Susan: Thank you for asking me that. So my big dream is to work with millionaires and billionaires who can change some of the world’s most important problems. So sexual slavery, food insecurity, and you know gender, but also I think civil, that’s you know just to all of us getting along, that’s important to me, to treat all people well. The reason why I want to work with them is because they don’t need to go through the laws in the political system to implement change. They have the influence and they have the money to be able to change something boom on a dime and so that is my big dream because they have that capacity to change things in such a big way. And why I bring this up too and recommend that everybody say this in their media interviews is because you never know who is listening and when you say what your future dream is, what you want, then people can identify that and come and contact you.
So I do want to mention Tom Steyer in case he’s listening to your podcast because I would love to work with him by the way you know if you haven’t noticed climate change is in the news every single day and I know it’s hot where you are and it’s hot and cold where I am so it’s especially relevant right now. But it’s people like him too who are big thinkers and women who have the capacity, some people have built dot com companies and sold them and now are looking for their next project and their next love, their next sort of passion, so mention it in every media interview because you never know where that’s going to go or who that’s going to find and that’s what I love about PR is that’s sort of the mystery of PR we like well we want instant results but also this can bring like when you talk about mindset a lot try this is part of your deepest intention this is part of your big mindset to have those ideas out there. Eventually, I can’t wait for the day to call you and say Tom Steyer has finally called me.
Samantha: I will put in the word, I mean you never know who you know, who knows him. But I think also when you say your why, I felt your heart open and I felt us get a glimpse into who you are and what you are like beyond your expertise. What you know, how you want to contribute in the world and I feel like that’s, from a brand standpoint, they always start with why and all the blah blah, and I’m like yeah but the big dream is kind of a why but it’s also connecting to a thing that that is maybe some people would look at it and say well that’s unrealistic or whatever but I think as you’re saying when you get that out there, it stretches your potential beyond what your potential would have been without thinking in those really big terms. So it’s like what is your big dream: I don’t know like what’s the crazy big idea and then we hear that from you and I feel like I don’t know that doesn’t sound so unlikely to me I think Tom Steyer could use you.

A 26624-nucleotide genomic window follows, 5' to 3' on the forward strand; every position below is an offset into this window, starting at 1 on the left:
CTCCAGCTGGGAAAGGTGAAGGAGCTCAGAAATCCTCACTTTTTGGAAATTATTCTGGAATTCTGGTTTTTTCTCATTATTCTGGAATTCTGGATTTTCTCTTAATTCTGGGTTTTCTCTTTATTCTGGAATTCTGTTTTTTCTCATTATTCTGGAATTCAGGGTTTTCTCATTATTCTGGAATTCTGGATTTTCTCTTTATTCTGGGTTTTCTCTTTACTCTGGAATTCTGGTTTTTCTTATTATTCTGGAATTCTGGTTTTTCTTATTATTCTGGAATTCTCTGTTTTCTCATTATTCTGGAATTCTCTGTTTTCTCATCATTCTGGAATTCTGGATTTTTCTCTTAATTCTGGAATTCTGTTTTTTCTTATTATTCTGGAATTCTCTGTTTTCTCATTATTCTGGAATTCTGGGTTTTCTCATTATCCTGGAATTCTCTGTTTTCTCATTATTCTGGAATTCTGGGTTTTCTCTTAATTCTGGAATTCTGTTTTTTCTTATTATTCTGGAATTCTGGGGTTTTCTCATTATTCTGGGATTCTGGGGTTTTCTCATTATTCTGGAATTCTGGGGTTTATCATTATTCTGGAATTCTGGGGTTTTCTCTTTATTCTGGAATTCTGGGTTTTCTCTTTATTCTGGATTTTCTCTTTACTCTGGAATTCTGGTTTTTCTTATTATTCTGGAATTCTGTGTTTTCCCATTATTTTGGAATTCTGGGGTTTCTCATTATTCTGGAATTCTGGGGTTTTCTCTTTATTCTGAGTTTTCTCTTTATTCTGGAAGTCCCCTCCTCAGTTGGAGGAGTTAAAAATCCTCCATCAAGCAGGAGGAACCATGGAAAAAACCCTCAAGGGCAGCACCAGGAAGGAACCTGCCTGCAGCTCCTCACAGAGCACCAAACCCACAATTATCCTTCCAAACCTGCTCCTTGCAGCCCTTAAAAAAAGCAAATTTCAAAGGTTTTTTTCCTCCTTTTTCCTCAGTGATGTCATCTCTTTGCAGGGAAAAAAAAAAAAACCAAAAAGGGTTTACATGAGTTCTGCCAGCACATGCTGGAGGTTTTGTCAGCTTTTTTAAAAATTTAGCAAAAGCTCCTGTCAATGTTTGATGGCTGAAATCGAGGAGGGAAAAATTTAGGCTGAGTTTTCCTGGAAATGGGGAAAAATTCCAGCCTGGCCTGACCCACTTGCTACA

Susan: I think he could too. I already have millionaire clients so if there’s a stepping stone to that. One of my clients is looking to industrialize hemp. That is going to revolutionize the economy the energy and the environment. When we look at what we need now and where energy is going and the climate and everything, this can affect it all so it that’s important to me to help him move forward with that agenda.
Samantha: Awesome. I just love it so Susan where can people find out more about you and is there a certain program that you would like to share?
Susan: So prsecrets.com and we are in the middle of rebranding we’re almost done so there will be a program called the Zen of Fame Your Genius Gone ViralTM up there for those of you who would like to take a course or you can work with me one-on-one personally. There are lots of free things there and I suggest everybody start with the 100 Word Email that can get the media to call you to learn how to be succinct and pitch the media quickly. There are a lot of other free things on prsecrets.com for you.
Samantha: I’ll put all of Susan’s social links in the show notes but Susan’s LinkedIn is amazing she shares PR tips in these short wonderful videos and at least follow her if not connect with her so that you can see these videos because they’re super informative and really interesting and I think when you watch them what happens for me Susan is I feel like oh I do that sometimes and oh let me watch can I be more succinct as you’re saying and can I bring a story in here and how to make this more relevant for my audience. So I super love those tips that you share.
Thank you, thank you, and thank you for all you have shared with us today. On behalf of Susan and me, I’m wishing everyone a profitable and joyful consultancy and maybe a little fame and PR as well.
Susan: Me too! Bye.
Samantha: We’ll see you next time thanks for watching please like this video subscribe to the channel and click the bell to get video updates.
Mastering media interviews is like moving from ‘War and Peace’ to ‘Haiku.’ It’s a separate skill that anyone can develop.”Susan